How to Become a Paramedic


A paramedic is a healthcare professional who works in an ambulance to administer emergency and non-emergency care. The duties of a paramedic range from initial aid with injuries, to giving people treatment that could save their life.

A paramedic is in charge of a small team of ambulance crew. They will attend emergencies and administer treatment to help the patient until they arrive at the hospital. A paramedic will direct anyone else working in the ambulance on the best course of treatment.

A paramedic may drive the ambulance themselves, or they may have an ambulance driver. In some locations, a paramedic may work independently and use a motorbike or car to reach the emergency site to administer urgent treatment.

The duties of being a paramedic include: 

  • Attending call-outs from people who have requested emergency medical aid. 
  • Working with an ambulance driver and an emergency care assistant or technician.
  • Deciding what emergency treatment is appropriate in the situation. 
  • Communicating with the patient to obtain consent for the treatment – this is not possible in every situation.
  • Administering the treatment. 
  • Lifting and safely moving the patient so they can be transported to hospital.
  • Using equipment such as defibrillators, intravenous drips, and oxygen tanks to give the patient whatever support they need. 
  • Communicating with the patient’s friends or relatives, who may be upset, stressed, or even potentially aggressive. They will likely want to know what has happened and the severity of the situation. 
  • Briefing doctors and nurses as the patient arrives at the hospital.
  • Working with other emergency services personnel to negotiate patient care. 

Most paramedics have a paramedic science degree. This course will be approved by the health and care professions council of their country. Alternatively, candidates could consider a paramedic degree apprenticeship, where they work while training.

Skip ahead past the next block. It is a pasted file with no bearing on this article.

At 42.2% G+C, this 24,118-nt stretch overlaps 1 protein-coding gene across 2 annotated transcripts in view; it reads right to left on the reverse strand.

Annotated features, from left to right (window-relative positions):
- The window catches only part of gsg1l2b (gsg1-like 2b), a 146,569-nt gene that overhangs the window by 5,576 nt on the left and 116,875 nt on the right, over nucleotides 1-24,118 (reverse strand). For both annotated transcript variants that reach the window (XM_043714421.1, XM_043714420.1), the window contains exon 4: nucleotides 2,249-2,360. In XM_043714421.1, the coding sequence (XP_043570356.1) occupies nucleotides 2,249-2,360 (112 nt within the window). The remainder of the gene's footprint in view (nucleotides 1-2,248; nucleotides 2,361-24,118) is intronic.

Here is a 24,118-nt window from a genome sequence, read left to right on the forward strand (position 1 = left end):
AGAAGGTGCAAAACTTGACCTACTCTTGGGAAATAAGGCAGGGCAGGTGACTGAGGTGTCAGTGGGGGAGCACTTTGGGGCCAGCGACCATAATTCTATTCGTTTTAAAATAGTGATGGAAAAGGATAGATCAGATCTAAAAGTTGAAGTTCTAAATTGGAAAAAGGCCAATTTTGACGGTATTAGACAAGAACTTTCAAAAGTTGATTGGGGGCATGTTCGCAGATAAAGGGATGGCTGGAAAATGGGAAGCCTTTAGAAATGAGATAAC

Vocational entry to the profession is also an option; candidates would work as an ambulance care assistant to gain relevant experience, and then apply for a paramedic training scheme. 

As entry to paramedic courses can be competitive, candidates would benefit from obtaining relevant knowledge and experience. There are opportunities for voluntary roles in the field, such as working with voluntary ambulances. Candidates could also gain a first aid certificate or work in an ambulance-based office job. Taking relevant extra courses would also strengthen an application. 

There are a few essential skills of which anyone becoming a paramedic should be aware. They should have a broad understanding of medicine and be able to think quickly to administer the right treatment. Managerial skills are essential, as they will likely be overseeing a small team of people in the ambulance. 

Candidates should also be able to remain calm in stressful situations and have the ability to clearly tell the patient’s friends and family details about the illness or injury. A high level of sensitivity is undoubtedly needed, as many family members will be upset and confused about what is happening. 

This is a high-pressure role, and candidates must be acutely aware of what they will have to deal with on a day-to-day basis. They will experience situations of high distress, including people who will have life-threatening conditions or injuries, and may need to pronounce death on the scene occasionally.

Sometimes, paramedics are unfortunately victim to abusive patients or patients’ family or friends, particularly if they have been drinking. Paramedics will receive full training on how to handle patients and others who are under the influence.